If you’re thinking of making your own RPG, you probably have an idea of what dice you want to use, what characteristics you want to model and how heroic you want the characters to be. Those are important to think about, but where do you go from there? Let’s look at some guiding principles that will help you make a system that flows.
RPG systems can get complex really quickly. When designing a system, you want to keep things as simple as you can while still keeping the level of function where you want it to be. There are a few tools that will help you to do this. The first and most obvious is the unified mechanic, if you want every interaction in the game to be handled by one set of rules. Once the players learn that set, they can do everything the game is designed to do. The main consideration is to keep things consistent so the players don’t have to look up how something is handled, they just know because they’ve learned the core mechanic. GMs will tolerate looking up material, but the more you can reduce the GM’s mental load – the more creative they can be.
Now think about how many individual steps you have in your mechanic. From the start of a round to the end of a round, count up how many dice rolls, equations, calculations and steps the players will have to slog through. Are all of them needed? Can you cut some of them out and still keep the same functionality? Is a slight reduction of function still enough to get you where you want to go? Your first answer is probably going to be that they’re all needed or that taking some of them away will take away some feature of the game you like. However, if you allow yourself to kill your darlings and reconnect the dots without them, you may just end up with a stronger system.
Do your numbers have to be so big? If characters have 10 hit points and most weapons do at least 5 damage, couldn’t you make it so that characters have 2 HP and weapons do 1 damage? If payers roll 1d20 and the average difficulty is 10, is there a difference if you reduced things to 1d6 and the average difficulty is 3? There very well could be a reason for the higher numbers, but try to reduce them if it’s practical.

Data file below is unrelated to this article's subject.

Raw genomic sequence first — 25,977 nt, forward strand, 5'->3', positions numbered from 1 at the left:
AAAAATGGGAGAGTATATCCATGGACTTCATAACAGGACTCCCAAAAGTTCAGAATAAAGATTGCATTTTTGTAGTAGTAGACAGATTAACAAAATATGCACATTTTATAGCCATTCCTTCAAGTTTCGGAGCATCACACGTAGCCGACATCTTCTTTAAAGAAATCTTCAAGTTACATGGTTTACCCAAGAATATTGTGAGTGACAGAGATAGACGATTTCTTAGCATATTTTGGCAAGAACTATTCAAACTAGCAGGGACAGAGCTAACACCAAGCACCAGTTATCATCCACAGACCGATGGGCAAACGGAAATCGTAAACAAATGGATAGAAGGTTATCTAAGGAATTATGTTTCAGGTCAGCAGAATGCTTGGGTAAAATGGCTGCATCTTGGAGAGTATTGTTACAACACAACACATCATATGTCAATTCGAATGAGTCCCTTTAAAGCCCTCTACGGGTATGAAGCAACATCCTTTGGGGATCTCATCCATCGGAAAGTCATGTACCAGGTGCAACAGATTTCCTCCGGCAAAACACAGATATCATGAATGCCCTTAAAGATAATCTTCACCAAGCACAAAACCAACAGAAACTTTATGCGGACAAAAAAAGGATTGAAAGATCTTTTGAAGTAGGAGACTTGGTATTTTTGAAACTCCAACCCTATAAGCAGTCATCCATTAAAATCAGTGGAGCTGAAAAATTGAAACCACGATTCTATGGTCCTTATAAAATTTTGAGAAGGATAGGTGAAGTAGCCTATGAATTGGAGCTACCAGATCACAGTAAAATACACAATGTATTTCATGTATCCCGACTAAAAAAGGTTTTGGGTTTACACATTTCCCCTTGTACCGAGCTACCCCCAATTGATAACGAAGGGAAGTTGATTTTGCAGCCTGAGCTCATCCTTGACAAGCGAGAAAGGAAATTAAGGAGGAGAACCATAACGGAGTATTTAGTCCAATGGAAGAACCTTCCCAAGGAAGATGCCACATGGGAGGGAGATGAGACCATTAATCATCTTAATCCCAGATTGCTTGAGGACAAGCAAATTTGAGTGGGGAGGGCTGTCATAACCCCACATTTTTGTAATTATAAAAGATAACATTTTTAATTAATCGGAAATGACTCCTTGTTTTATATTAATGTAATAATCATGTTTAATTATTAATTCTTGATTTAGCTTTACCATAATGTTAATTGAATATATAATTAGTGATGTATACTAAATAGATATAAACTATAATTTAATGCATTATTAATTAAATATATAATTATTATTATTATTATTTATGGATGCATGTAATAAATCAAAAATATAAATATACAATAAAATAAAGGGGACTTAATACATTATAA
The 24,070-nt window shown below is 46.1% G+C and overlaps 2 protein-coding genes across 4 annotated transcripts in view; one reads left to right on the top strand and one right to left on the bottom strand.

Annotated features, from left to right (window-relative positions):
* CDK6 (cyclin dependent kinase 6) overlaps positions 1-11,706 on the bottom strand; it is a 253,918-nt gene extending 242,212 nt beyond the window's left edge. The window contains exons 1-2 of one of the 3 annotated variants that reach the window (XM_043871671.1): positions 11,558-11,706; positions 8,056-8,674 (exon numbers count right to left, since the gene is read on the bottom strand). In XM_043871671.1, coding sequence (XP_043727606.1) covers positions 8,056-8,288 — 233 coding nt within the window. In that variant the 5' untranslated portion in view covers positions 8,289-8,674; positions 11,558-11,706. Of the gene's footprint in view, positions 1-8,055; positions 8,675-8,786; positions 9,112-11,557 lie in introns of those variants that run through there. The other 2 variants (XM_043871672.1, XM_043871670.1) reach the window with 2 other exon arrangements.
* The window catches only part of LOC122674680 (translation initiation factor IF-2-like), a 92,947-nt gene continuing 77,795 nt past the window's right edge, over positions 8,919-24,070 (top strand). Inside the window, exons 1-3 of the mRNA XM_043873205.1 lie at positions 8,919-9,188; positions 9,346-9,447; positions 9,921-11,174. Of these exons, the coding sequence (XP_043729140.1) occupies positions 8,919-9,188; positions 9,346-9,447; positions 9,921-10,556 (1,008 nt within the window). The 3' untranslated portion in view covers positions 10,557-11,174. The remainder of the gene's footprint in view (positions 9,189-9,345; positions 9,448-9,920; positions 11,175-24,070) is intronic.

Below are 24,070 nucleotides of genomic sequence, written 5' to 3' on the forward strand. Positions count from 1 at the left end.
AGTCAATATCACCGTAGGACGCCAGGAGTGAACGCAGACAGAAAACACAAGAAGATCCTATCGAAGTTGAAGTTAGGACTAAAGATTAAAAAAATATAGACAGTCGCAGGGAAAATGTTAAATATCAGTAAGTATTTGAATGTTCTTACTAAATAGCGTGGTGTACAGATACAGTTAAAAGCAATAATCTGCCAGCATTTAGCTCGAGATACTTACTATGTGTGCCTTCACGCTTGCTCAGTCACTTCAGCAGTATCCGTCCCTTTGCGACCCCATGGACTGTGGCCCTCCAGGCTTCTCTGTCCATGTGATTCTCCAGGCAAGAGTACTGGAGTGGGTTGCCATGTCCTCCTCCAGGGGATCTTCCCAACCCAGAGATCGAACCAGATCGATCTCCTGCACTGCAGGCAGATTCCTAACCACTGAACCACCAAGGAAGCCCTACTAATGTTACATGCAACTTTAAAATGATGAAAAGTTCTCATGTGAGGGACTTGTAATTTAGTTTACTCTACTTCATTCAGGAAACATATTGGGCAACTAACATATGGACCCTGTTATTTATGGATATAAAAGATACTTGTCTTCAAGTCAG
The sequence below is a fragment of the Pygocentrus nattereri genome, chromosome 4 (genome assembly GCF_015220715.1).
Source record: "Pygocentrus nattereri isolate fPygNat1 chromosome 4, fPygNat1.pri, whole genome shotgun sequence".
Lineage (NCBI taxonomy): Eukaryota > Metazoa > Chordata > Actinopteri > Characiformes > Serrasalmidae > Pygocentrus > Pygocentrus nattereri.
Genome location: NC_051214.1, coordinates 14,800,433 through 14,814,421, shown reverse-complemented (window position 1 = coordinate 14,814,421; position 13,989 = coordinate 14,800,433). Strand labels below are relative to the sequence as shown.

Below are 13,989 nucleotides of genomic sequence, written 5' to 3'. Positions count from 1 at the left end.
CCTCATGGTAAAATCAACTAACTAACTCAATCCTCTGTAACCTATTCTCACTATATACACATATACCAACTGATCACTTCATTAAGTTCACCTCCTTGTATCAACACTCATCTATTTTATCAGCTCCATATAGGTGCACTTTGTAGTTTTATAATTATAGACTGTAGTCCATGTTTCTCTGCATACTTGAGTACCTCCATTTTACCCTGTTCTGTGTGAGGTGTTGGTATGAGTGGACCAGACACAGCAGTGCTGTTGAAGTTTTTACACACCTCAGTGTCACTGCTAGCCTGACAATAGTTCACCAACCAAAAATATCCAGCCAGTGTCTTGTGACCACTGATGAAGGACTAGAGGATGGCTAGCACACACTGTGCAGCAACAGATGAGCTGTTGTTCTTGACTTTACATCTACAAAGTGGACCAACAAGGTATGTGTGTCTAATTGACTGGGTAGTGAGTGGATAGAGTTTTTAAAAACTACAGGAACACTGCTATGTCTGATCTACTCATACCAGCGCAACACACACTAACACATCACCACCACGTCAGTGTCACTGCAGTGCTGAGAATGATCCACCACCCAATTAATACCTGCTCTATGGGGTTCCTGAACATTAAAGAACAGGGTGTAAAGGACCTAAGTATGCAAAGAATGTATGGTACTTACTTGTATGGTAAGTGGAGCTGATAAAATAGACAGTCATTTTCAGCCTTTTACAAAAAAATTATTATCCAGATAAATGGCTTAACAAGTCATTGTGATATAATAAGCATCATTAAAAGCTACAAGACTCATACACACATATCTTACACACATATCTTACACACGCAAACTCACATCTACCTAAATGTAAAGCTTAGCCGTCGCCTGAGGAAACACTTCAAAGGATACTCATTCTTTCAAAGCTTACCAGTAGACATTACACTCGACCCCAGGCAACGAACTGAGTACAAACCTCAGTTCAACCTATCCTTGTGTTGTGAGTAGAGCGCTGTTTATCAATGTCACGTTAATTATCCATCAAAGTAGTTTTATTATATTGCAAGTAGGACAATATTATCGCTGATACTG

The last thing to consider is your math. “Do you need all that math?” would be the obvious first question. Could you provide a non-math approximation of what you’re trying to accomplish? If that’s not practical, try to change the type of math you have to do. Mentally, not all math is equal. Comparing two numbers is about as simple as you can get. This means looking at a number and saying if it is more, equal or less. Adding small numbers is the second simplest math operation you can have. Subtracting small numbers is actually slightly harder for your brain. Multiplication and division are probably not acceptable in the middle of play, unless you’re doubling or halving numbers. Small changes here add up over the course of a game. As a player’s mind is taxed to do repeated equations, they’ll slowly tire and become less creative. The more load you have on them, the more they’ll just follow the most obvious path.
The other question about math to consider is when will the players have to do it? A player that is going to get a big payoff from the math will more happily crunch numbers or at least more happily reach for the calculator. If the math is for something mundane or even harmful to them, it’s going to impact their enjoyment of the game.